Delhi Wakes Up to an Air Pollution Problem It Cannot Ignore
Delhi Wakes Up to an Air Pollution Problem It Cannot Ignore

Delhi Wakes Up to an Air Pollution Problem It Cannot Ignore

Wednesday, Sep 23, 2015 0 comment(s)

NEW DELHI — For years, this sprawling city on the Yamuna River had the dirtiest air in the world, but few who lived here seemed conscious of the problem or worried about its consequences.

Now, suddenly, that has begun to change. Some among New Delhi’s Indian and foreign elites have started to wear the white surgical masks so common in Beijing. The United States Embassy purchased 1,800 high-end air purifiers in recent months for staff members’ homes, with many other major embassies following suit.

Some embassies, including Norway’s, have begun telling diplomats with children to reconsider moving to the city, and officials have quietly reported a surge in diplomats choosing to curtail their tours. Indian companies have begun ordering filtration systems for their office buildings.

“My business has just taken off,” said Barun Aggarwal, director of BreatheEasy, a Delhi-based air filtration company. “It started in the diplomatic community, but it’s spread to the high-level Indian community, too.”

The increased awareness of the depth of India’s air problems even led Indian diplomats, who had long expressed little interest in climate and pollution discussions with United States officials, to suddenly ask the Americans for help in cleaning India’s air late last year, according to participants in the talks. So when President Obama left Delhi after a visit last month, he could point to a series of pollution agreements, including one to bring the United States system for measuring pollution levels to many Indian cities and another to help study ways to reduce exhaust from trucks, a major source of urban pollution.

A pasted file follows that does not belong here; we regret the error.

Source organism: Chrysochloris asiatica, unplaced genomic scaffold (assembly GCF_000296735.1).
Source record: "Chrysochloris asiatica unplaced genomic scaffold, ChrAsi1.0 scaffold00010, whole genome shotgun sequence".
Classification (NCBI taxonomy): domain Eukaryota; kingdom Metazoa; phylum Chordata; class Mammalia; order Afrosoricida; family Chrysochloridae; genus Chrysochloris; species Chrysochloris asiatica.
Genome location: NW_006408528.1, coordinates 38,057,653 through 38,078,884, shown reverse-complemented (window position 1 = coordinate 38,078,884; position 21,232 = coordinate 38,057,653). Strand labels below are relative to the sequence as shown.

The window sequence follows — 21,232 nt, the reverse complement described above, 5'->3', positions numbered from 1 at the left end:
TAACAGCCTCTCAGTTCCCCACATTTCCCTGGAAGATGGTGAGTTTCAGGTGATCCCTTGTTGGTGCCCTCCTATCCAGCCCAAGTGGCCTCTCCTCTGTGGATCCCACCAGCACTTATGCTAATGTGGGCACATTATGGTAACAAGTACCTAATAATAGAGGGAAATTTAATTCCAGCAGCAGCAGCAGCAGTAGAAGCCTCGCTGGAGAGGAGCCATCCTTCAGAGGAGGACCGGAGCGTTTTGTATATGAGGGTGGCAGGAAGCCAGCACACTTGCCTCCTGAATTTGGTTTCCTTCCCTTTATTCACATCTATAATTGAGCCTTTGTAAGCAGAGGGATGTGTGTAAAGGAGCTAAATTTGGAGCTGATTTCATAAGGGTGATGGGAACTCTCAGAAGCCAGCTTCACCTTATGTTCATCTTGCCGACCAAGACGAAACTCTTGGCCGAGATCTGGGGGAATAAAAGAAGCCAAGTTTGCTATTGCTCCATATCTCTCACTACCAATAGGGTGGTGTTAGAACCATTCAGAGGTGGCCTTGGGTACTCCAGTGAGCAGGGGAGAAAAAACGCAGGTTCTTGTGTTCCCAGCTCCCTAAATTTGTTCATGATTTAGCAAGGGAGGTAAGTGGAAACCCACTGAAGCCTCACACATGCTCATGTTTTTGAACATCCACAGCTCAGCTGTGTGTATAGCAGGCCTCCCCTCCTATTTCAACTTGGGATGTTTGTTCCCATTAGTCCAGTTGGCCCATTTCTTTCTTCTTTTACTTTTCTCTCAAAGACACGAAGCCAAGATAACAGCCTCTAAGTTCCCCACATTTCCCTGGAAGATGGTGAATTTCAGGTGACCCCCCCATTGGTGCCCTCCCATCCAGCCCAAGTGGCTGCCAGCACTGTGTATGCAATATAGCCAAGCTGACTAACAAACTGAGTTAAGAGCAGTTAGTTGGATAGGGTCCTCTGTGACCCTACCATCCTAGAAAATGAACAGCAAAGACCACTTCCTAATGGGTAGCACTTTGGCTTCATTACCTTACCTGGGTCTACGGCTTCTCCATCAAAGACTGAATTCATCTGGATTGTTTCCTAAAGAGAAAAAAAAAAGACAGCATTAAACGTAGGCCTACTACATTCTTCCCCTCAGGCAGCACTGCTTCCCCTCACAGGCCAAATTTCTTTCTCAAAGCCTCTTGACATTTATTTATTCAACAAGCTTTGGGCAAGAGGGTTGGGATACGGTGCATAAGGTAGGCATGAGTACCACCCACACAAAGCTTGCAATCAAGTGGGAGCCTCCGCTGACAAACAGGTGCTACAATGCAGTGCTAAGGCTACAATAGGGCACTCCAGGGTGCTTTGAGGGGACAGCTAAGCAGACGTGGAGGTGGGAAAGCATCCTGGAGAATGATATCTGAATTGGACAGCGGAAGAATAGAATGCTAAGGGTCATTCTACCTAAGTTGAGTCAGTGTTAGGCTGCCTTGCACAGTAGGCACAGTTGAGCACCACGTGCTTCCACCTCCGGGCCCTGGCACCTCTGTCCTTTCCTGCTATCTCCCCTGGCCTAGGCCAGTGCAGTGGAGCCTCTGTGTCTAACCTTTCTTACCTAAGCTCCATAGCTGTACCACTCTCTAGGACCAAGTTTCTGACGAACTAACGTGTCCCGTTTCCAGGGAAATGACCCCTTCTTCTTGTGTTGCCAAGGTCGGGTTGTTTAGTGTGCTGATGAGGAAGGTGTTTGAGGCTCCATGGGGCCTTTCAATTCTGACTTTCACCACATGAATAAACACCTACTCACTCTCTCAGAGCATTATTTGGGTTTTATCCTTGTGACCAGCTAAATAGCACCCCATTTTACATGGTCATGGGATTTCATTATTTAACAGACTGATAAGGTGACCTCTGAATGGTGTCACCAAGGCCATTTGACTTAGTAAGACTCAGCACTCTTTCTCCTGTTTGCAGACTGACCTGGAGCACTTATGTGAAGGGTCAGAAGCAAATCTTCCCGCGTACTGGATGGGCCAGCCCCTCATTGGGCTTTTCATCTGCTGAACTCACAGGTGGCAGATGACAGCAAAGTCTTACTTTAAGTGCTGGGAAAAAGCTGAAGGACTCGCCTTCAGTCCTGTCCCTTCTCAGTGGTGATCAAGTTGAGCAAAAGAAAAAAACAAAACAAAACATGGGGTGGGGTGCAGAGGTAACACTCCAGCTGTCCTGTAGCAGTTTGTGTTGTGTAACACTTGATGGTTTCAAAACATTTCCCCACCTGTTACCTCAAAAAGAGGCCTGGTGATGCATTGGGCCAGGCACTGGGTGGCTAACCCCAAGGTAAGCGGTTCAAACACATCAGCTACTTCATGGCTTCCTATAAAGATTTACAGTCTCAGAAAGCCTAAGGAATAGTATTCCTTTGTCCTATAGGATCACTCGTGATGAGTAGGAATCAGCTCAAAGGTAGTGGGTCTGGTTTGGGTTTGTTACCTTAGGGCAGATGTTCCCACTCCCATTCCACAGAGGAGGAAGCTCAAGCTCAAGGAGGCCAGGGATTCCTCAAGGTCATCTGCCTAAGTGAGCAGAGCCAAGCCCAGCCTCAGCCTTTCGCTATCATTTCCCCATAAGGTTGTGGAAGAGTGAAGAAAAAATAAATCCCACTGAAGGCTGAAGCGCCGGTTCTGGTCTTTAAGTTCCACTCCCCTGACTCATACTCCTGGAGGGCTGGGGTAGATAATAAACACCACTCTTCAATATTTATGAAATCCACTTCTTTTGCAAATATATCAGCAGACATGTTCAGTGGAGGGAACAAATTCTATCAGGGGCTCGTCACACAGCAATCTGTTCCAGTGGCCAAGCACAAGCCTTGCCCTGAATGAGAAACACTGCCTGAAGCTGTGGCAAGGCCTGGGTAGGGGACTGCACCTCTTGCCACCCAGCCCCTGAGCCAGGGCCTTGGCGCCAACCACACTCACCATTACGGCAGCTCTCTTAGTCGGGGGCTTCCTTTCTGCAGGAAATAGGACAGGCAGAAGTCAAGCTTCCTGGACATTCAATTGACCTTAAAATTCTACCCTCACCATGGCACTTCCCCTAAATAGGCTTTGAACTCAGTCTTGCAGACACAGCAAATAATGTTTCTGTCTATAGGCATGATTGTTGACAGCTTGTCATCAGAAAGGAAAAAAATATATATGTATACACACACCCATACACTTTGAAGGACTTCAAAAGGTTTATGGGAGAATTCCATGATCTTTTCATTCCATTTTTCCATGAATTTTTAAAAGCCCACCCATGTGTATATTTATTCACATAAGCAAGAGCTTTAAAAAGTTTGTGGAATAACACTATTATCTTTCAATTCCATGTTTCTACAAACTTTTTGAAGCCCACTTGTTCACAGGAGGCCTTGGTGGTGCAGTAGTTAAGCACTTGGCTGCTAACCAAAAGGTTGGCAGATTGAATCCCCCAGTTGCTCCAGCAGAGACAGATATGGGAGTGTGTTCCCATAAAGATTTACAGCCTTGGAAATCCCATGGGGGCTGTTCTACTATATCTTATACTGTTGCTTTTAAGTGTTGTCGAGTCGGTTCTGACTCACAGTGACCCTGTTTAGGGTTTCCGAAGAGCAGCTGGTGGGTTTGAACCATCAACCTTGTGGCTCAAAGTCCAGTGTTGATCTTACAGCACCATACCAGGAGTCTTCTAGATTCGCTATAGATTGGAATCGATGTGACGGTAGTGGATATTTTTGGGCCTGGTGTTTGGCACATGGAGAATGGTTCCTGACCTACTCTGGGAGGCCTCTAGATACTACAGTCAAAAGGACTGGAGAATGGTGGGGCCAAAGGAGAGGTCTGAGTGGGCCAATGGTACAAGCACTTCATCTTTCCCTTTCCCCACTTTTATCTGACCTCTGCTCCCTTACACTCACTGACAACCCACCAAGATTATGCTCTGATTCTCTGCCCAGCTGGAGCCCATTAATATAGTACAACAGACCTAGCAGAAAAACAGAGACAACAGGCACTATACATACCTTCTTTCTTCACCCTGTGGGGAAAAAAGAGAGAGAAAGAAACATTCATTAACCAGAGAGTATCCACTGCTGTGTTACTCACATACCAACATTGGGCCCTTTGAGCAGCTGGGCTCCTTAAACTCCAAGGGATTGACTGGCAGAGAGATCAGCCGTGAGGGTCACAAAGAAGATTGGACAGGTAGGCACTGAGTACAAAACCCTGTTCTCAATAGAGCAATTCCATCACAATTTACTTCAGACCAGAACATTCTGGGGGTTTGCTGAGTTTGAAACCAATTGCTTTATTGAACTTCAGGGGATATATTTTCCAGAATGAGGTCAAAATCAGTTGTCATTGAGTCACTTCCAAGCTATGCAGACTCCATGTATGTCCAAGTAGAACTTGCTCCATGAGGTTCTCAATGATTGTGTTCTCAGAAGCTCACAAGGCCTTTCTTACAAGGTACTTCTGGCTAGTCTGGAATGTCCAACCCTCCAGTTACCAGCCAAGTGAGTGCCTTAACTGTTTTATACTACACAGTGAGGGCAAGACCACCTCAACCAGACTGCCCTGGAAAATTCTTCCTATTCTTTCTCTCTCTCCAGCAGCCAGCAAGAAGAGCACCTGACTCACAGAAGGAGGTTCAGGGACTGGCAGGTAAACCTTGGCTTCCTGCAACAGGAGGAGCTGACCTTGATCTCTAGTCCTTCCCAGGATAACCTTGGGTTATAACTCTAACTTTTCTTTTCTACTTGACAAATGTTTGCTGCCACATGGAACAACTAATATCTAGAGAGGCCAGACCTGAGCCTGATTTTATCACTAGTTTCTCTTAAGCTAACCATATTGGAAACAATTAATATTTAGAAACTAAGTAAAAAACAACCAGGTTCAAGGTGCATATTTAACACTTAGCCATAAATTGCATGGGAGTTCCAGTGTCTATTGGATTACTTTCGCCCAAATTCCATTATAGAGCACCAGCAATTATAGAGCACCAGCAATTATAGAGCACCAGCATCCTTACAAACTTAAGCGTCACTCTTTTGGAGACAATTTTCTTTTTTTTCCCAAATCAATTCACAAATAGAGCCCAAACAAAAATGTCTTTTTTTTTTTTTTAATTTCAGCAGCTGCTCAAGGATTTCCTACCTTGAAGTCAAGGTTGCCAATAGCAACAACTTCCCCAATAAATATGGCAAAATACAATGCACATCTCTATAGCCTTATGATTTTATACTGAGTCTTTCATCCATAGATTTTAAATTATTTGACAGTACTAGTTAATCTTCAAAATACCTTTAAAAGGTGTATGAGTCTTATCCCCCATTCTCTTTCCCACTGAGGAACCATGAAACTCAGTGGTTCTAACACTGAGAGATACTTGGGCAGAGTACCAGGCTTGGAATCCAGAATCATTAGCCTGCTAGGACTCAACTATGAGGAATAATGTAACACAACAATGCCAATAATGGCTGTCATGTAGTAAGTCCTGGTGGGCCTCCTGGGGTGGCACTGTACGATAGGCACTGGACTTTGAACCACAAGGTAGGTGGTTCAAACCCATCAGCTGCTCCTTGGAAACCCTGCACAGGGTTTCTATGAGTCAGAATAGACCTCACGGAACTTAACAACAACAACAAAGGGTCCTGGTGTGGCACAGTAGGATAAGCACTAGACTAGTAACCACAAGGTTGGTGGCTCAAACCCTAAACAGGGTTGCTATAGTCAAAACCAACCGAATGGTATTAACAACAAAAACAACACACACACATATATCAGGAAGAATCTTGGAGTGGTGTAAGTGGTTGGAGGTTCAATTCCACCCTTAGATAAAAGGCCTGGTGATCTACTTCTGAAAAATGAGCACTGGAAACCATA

One driver for the change is a deluge of stories in Indian and international news outlets over the last year about Delhi’s air problems. Those articles, once rare, now appear almost daily, reporting such news as spikes in hospital visits for asthma and related illnesses. One article about Mr. Obama’s visit focused on how, by one scientist’s account, he might have lost six hours from his expected life span after spending three days in Delhi.

“We felt this was an issue we should take up, and we have taken it up,” said Arindam Sengupta, executive editor of The Times of India, whose campaign against air pollution has helped give prominence to the problem.

But Nicholas Dawes, a top editor at The Hindustan Times, said the media coverage was just one reason for the attitude shift. “I think the people of Delhi are increasingly unwilling to tolerate tough circumstances,” he said.

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At least so far, that has not translated into much meaningful action by the government. In fact, the problem is likely to get worse as the government of Prime Minister Narendra Modi works to reboot the economy. His government recently promised to double its use of coal over the next five years.

But Dr. Joshua S. Apte, an assistant professor of environmental engineering at the University of Texas at Austin, who has studied Delhi’s air pollution since 2007, said recognition was a start. “The thing that gives me greatest hope is the huge increase in awareness that I’ve seen in Delhi just in the past year,” he said.

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